This week the Toronto Globe and Mail is running a series of articles on immigration. The premise of the articles is simple. The Globe argues that, for economic reasons, Canada needs more immigrants. You see, lots of boomers are retiring, and so the number of working Canadians for each Canadian who is retired has been declining, from 6.6 workers per retiree in 1971 to 4.2 today to a projected mere 2.3 workers per retiree in 2036. The stress on Canada’s pension provisions will be enormous. What is more, and what I didn’t find mentioned in the article, is that with so many Boomers now retiring, it will also be the case that medical costs for retirees are also likely to keep increasing over time. Who will pay the taxes to keep our medical system top quality and universal?
Well, says The Globe, immigrants are the solution. Bring in 400,000 of them each year, and the too-many-retirees crunch will be solved. What is more, says The Globe, we need to bring in skilled immigrants like computer scientists, engineers and chemists, and we’ll be in even better shape. Such immigrants are projected to have a disproportionately positive effect on jobs and economic growth.
So what do I think about this perspective? Well, I have some concerns. My family is working with Columbia University and the University of Zimbabwe to establish a medical clinic in Zimbabwe that will help keep trained physicians in that country. You see, Zimbabwe needs doctors even more than we do. While we complain about the difficulty of getting a family doctor, many towns and villages in Zimbabwe have no doctors at all. Why would Canada go after Zimbabwe’s medical professionals, or engineers, or chemists when that is the situation?
I used to teach in Manila, the Philippines. The number one contribution to that country’s Gross National Product is the remittances sent back to The Philippines by its overseas workers: nurses, caregivers, teachers, and so on—many of them highly skilled. Meanwhile, back in the Philippines, these oversea worker families are split apart, kids are being raised by one parent or by grandparents, and the sense is growing among those left behind that there is no future for them in The Philippines. How could there be, when all their best skilled workers are moving to Australia, or the U.S., or here?
So an immigration system on the prowl for other country’s skilled workers is basically viewing other countries as prey. It is another case of assuming that our national interests trump anyone else’s interests, including the needs, hopes and dreams of those who don’t have the skills or resources to immigrate to Canada or who choose to remain in their home countries. This policy is economically devastating for the countries of origin and those left behind. It is almost as if the official policy of the Canadian government with respect to such people is, “we need your best and brightest; the rest can rot.” Scripture, on the other hand, always starts by putting the interests of the poor and oppressed first. We, like God, are called to "Defend the cause of the weak and fatherless; maintain the rights of the poor and oppressed. Rescue the weak and needy” (Psalm 82:3,4).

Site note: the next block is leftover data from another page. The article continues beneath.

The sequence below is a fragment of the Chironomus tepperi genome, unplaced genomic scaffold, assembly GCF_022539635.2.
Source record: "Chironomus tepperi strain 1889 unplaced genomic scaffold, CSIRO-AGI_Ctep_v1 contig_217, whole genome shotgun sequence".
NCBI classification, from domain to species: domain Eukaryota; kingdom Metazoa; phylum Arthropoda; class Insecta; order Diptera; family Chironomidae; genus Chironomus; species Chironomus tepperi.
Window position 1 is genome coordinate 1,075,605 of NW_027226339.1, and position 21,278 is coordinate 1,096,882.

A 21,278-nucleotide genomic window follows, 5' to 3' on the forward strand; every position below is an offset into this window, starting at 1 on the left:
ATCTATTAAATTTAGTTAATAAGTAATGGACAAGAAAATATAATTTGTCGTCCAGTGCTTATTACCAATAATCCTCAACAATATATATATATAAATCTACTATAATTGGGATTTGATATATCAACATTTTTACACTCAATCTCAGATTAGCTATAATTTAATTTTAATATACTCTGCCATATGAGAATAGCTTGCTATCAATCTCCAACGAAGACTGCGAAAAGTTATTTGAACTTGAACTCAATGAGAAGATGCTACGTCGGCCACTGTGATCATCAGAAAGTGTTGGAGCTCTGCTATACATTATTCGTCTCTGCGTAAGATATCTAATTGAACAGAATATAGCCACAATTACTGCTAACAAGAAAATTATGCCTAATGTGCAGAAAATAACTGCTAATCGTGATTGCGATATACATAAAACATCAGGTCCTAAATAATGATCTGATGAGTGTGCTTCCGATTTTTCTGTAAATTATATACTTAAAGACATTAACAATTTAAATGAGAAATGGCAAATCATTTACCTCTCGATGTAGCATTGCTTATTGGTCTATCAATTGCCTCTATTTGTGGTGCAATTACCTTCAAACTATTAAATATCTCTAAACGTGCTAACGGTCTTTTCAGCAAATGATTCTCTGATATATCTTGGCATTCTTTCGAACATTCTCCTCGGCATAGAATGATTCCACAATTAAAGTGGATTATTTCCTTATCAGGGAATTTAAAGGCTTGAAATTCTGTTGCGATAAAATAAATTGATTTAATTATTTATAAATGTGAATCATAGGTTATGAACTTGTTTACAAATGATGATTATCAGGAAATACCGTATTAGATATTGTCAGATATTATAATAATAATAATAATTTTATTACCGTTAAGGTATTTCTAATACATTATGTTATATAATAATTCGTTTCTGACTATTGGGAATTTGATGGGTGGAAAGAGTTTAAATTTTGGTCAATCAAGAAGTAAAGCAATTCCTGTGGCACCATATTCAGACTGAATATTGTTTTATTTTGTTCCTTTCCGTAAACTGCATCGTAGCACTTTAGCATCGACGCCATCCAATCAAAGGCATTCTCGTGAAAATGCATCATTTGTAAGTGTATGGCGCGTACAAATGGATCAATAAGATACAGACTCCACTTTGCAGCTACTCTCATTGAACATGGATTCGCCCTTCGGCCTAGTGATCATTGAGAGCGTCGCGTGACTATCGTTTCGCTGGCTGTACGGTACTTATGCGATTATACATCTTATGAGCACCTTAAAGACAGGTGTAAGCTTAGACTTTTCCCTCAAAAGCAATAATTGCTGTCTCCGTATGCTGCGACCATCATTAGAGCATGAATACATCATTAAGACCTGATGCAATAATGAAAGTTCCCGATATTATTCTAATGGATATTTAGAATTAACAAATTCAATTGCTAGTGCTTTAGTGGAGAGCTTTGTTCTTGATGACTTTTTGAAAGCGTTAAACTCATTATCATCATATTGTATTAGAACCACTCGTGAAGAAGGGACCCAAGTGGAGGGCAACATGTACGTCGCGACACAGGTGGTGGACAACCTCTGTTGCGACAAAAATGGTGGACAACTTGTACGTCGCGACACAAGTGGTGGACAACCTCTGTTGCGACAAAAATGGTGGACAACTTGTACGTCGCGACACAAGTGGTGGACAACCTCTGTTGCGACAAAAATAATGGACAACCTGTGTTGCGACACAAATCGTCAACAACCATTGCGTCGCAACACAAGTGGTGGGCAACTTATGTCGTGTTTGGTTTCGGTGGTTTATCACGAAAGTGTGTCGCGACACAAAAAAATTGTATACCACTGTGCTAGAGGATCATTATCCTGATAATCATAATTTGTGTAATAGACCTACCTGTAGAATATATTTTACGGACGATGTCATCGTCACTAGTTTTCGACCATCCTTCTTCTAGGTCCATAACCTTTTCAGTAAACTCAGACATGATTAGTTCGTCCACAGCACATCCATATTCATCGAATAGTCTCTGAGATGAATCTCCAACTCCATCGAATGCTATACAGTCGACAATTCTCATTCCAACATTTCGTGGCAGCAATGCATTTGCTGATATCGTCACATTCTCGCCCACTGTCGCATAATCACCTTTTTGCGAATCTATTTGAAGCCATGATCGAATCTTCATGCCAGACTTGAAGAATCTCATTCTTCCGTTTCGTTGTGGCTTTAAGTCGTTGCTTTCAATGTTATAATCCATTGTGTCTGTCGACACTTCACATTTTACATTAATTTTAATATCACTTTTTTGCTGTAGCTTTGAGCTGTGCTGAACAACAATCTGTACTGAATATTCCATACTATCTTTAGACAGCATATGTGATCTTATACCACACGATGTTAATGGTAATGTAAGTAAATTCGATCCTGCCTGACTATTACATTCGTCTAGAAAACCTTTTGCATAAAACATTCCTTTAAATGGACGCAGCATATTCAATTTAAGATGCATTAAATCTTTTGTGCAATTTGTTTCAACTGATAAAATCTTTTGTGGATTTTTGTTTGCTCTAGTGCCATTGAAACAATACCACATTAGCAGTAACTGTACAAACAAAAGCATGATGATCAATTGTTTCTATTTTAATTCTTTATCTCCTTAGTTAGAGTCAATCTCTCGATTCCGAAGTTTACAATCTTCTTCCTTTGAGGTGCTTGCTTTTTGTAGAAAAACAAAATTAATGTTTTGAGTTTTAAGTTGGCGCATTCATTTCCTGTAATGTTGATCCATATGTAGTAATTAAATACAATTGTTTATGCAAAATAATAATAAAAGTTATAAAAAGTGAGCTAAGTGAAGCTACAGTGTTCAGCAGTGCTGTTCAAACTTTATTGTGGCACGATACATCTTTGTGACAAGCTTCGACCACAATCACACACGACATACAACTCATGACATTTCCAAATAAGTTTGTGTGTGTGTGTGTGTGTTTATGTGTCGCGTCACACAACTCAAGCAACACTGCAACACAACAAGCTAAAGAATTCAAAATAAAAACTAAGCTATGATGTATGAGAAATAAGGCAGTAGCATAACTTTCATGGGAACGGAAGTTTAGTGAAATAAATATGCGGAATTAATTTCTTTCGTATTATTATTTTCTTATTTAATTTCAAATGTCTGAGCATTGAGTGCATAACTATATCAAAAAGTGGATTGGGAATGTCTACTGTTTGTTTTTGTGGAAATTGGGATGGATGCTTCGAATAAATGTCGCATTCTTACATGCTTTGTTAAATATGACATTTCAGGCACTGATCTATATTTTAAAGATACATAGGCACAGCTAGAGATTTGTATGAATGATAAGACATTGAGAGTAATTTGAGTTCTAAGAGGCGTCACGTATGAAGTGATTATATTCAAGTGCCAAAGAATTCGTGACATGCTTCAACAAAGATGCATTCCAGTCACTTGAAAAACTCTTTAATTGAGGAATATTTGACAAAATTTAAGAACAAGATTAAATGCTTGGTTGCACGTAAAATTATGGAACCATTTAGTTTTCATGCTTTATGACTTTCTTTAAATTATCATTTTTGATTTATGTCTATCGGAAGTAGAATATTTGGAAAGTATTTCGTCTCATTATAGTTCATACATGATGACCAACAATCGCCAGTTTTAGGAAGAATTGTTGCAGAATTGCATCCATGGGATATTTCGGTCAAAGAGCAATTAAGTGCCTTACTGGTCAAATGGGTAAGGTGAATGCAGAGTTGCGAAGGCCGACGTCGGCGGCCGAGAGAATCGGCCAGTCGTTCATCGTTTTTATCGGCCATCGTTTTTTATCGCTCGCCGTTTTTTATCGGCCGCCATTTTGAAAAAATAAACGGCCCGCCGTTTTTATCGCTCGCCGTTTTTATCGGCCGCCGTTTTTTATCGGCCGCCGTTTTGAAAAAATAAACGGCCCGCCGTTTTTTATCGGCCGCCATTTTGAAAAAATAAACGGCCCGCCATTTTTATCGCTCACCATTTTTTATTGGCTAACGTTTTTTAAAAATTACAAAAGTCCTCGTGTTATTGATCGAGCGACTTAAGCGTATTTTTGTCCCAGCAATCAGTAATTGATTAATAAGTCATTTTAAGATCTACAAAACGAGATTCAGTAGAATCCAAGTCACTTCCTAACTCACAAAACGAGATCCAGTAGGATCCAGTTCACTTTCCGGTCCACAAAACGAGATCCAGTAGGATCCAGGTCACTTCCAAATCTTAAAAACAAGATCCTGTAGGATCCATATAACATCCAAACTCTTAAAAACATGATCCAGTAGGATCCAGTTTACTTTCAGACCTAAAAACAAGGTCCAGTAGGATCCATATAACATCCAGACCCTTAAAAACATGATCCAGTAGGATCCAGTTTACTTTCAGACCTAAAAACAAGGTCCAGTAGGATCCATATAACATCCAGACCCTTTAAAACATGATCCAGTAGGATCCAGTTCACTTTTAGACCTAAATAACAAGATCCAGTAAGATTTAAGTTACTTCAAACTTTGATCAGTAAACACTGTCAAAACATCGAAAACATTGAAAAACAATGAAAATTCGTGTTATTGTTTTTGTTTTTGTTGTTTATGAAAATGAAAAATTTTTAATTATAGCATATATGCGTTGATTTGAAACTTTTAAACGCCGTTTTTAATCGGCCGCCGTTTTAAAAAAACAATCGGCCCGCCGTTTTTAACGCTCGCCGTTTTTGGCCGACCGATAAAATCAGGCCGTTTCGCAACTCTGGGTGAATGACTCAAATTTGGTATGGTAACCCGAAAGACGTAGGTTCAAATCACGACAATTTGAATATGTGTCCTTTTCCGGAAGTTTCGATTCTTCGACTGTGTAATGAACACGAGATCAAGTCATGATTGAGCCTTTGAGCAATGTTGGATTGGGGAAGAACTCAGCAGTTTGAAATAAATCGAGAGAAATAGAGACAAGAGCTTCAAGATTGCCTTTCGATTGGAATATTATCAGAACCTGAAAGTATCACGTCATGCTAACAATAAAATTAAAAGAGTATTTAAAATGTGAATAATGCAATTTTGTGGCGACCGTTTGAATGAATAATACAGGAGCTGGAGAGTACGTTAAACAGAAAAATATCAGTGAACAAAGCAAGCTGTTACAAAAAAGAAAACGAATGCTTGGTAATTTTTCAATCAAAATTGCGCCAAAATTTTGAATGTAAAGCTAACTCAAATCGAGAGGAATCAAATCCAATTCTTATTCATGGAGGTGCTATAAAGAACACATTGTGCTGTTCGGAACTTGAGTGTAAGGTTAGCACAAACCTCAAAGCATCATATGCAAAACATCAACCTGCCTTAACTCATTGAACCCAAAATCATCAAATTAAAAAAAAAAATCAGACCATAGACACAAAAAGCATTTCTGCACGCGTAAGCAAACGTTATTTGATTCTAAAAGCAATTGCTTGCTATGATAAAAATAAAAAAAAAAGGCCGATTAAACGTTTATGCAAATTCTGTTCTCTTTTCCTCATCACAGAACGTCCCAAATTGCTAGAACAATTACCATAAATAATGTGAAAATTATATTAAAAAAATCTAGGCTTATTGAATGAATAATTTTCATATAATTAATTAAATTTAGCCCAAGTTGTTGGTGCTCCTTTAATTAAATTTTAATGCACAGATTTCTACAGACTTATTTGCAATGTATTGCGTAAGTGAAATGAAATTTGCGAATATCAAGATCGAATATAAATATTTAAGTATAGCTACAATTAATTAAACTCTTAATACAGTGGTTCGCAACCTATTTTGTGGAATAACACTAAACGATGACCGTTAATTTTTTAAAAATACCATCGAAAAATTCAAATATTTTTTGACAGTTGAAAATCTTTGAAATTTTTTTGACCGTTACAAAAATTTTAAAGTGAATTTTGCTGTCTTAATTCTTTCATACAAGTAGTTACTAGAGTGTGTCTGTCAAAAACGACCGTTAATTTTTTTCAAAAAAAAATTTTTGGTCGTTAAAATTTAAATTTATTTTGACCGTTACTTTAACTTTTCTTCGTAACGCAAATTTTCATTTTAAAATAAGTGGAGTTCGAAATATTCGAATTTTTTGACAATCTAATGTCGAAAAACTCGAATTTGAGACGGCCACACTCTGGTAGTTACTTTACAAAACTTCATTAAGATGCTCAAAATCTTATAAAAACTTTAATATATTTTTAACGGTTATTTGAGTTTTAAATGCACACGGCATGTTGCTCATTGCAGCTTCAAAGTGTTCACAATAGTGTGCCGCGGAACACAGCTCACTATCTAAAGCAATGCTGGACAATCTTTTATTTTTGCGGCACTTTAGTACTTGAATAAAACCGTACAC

For Christians the poor, the marginalized, the alien, and the sojourner ought to be at the center of our moral concerns and universe: the villager in KweKwe, Zimbabwe, who needs a doctor; the refugee who has lived for years in a camp in Lebanon or on the Rwandan/Congolese border; the gay man in Uganda who will go to prison if he comes out of the closet. Our national immigration policy ought to reflect something of the compassion and vision of that wonderful poem inscribed on the Statue of Liberty:
“Give me your tired, your poor,
Your huddled masses yearning to breathe free,
The wretched refuse of your teeming shore.
Send these, the homeless, tempest-tost to me,
I life my lamp beside the golden door.”
Unfortunately, this poem lost its allure for Americans long ago. Hopefully we can do better, here in Canada. And sure, I understand that if skilled people really want to emigrate here, we need to respect their right to apply along with everyone else’s. But making those skilled people stand in line with the tired, poor and huddled masses who are waiting to enter Canada would be a good thing. After all, most of our ancestors came to this land not on account of their skills, but simply as economic migrants, seeking peace, liberty, and the opportunity to raise a family. They worked and paid their taxes, and all Canadians benefited. Most of their children who wanted an education got one, and learned skills their immigrant parents were often amazed at and Canada also benefited from. Canada was built on the backs of these huddled masses. Let’s keep the door open wide for them now.